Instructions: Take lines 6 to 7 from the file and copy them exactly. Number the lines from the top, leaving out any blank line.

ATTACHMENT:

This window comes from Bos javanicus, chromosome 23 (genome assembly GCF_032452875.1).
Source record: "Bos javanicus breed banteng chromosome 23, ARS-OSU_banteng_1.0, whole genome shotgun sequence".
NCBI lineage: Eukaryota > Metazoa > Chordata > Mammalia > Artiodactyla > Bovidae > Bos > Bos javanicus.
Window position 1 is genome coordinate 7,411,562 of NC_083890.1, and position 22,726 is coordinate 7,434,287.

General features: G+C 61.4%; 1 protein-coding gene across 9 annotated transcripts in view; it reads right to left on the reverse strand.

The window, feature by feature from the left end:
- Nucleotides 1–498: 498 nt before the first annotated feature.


The window, feature by feature from the left end:
- Nucleotides 1–498: 498 nt before the first annotated feature.